Magnesium is involved in over 300 essential metabolic reactions in the body, one of which is calming and relaxing the body.  Functional Medicine practitioner, Mark Hyman, MD, states magnesium is “the most powerful relaxation mineral available.”   It is useful for muscle relaxation, stress reduction and as a mild, natural sleep aid.

Eat magnesium-rich foods at dinner for restful sleep. #SASsleeptransformation Click To Tweet

Many of us don’t consume enough magnesium and some medications can either impair your body’s absorption of magnesium or cause excess magnesium loss.

To reap the natural soothing benefits of magnesium, INCLUDE THESE  foods in your diet every day, especially in the evenings, to enhance your nighttime sleepiness.


For a quick way to remember high magnesium foods, use this acronym: B-G-G-N (Beans, Greens, Grains & Nuts).

You can also consider taking a magnesium glycinate supplement in the evenings. 


Taking 200-400 mg of magnesium glycinate in the evenings can promote calmness and sleepiness.

  • NOTE: People with kidney disease or severe heart disease should take magnesium supplements only under a health care provider’s supervision.

Talk to your nutritionist or health care provider to see if a magnesium glycinate supplement is right for you.

And, soak in an Epsom Salt bath.

Epsom salt is an excellent source of magnesium.   To get some much needed, mood-soothing magnesium, soak in an Epsom salt bath in the early evenings several nights a week.  As an added bonus, it can help ease muscle tension and pain.  CLICK HERE for a recipe for Epsom Salt Bath.

5. Include ½ - 1 cup of whole, unprocessed carbohydrates with your protein-containing dinner to encourage restful sleep.


Have you ever heard the common myth that gorging on Thanksgiving turkey leads to a Thanksgiving nap?  Well, here’s an interesting myth-buster: it’s the carbohydrates in your Thanksgiving meal, not the turkey, that create the need for Thanksgiving ZZZs.  READ MORE about how carbohydrates help tryptophan cross the blood brain barrier to help induce quality sleep.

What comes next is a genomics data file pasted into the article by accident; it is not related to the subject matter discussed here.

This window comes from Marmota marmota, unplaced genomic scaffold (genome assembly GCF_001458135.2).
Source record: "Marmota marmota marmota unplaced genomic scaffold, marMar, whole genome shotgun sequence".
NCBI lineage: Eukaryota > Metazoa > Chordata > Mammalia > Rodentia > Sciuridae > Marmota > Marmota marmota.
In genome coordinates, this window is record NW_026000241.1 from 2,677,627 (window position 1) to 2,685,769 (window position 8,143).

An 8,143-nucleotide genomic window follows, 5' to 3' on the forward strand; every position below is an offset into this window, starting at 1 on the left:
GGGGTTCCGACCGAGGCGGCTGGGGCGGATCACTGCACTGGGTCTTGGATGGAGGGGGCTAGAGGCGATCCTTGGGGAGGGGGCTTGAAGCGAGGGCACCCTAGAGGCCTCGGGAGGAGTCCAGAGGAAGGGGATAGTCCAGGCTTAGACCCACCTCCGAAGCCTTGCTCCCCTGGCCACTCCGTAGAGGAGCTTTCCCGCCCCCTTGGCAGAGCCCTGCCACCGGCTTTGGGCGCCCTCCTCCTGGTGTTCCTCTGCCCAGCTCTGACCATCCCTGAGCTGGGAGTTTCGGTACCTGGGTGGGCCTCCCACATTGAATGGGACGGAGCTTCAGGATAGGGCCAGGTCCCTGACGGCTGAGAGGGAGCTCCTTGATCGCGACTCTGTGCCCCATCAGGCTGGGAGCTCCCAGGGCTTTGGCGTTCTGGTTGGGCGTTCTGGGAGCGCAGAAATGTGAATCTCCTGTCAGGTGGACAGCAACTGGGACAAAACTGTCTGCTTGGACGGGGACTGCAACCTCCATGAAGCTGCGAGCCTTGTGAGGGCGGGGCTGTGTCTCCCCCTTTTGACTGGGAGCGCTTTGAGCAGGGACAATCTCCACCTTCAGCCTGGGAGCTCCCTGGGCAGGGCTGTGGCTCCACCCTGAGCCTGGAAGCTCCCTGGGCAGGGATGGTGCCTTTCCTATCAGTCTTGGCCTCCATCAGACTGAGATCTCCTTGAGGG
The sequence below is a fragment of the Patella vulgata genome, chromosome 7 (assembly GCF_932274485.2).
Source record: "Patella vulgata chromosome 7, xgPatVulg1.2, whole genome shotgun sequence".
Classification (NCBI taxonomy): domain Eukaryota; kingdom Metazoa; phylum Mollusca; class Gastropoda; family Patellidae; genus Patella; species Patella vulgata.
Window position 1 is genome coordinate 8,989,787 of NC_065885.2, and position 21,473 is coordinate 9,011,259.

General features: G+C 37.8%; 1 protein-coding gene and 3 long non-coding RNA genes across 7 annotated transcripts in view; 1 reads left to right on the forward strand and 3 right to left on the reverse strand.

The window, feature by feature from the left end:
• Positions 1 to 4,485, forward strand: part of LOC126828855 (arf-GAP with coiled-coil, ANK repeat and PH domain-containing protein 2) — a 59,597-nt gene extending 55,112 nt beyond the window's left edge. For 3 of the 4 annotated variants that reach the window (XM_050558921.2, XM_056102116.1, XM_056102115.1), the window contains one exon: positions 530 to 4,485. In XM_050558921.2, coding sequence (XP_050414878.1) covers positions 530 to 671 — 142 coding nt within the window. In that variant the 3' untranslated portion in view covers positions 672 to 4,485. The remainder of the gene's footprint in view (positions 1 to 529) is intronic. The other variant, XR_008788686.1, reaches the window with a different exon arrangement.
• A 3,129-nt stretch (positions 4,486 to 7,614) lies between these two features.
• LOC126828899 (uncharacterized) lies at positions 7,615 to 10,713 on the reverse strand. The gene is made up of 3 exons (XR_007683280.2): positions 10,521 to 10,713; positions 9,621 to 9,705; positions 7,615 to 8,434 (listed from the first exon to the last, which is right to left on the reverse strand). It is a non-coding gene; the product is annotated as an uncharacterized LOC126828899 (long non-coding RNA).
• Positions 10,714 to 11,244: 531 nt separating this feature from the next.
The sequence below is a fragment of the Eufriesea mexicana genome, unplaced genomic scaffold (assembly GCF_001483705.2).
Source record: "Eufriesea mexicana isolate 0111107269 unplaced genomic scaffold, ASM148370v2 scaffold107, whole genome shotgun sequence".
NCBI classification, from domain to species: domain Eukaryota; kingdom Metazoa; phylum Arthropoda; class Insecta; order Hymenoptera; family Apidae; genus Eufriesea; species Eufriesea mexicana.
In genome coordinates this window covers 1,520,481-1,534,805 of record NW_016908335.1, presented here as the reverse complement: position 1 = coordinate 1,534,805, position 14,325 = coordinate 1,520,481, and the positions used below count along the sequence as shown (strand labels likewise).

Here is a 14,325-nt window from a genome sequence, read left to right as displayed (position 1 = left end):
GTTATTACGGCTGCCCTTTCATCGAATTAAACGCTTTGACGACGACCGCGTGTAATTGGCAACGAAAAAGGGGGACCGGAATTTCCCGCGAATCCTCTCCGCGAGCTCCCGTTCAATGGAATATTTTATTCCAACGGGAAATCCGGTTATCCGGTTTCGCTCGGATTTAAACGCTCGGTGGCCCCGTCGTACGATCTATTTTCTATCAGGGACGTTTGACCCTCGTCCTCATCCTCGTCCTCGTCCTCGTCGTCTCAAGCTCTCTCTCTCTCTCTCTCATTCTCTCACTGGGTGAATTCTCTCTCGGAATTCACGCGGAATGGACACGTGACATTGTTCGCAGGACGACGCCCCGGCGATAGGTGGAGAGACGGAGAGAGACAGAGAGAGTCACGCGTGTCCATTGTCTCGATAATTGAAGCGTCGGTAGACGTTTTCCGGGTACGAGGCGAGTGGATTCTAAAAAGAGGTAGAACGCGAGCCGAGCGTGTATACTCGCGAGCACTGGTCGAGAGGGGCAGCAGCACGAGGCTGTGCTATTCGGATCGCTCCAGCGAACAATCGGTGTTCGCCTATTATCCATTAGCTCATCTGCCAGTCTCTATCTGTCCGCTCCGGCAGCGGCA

Including ½ cup to 1 cup of whole, unprocessed carbohydrates (LIKE THESE) with your protein-containing dinner promotes relaxation and drowsiness preparing you for a night of restful sleep.

For more information on the turkey-tryptophan myth, click HERE.

6. Stop eating and drinking at least 3 hours before bedtime. 


When your body is digesting, it is not resting.  And, too much food in your stomach makes it difficult to digest your food in a timely manner.  This can lead to symptoms including, belching, gas, heartburn and stomach pain which are not synonymous with peaceful sleep.

In addition, excess liquids too close to bedtime can lead to multiple trips to the bathroom during the night sabotaging your quest for sweet dreams.

For restful slumber with minimal sleep interruptions, keep dinner portions reasonable and stop all food and liquids at least 3 hours before you plan to go to sleep.

7. Eliminate alcohol late in the evening. 


Though drinking alcohol can make some people sleepy, multiple research studies have shown that alcohol disrupts sleep during the second half of your nightly sleep cycle when you’re most likely to be in REM sleep.

In addition, research shows the sleepiness some people feel from drinking alcohol will stop with regular nighttime drinking since the body develops a tolerance for alcohol with daily consumption.

CLICK HERE for some flavorful alternatives for alcoholic beverages.

Include some or all of these strategies in your daily nutrition habits to improve your sleep quality and enjoy the health benefits of adequate sleep!


Roasted Butternut Squash Fries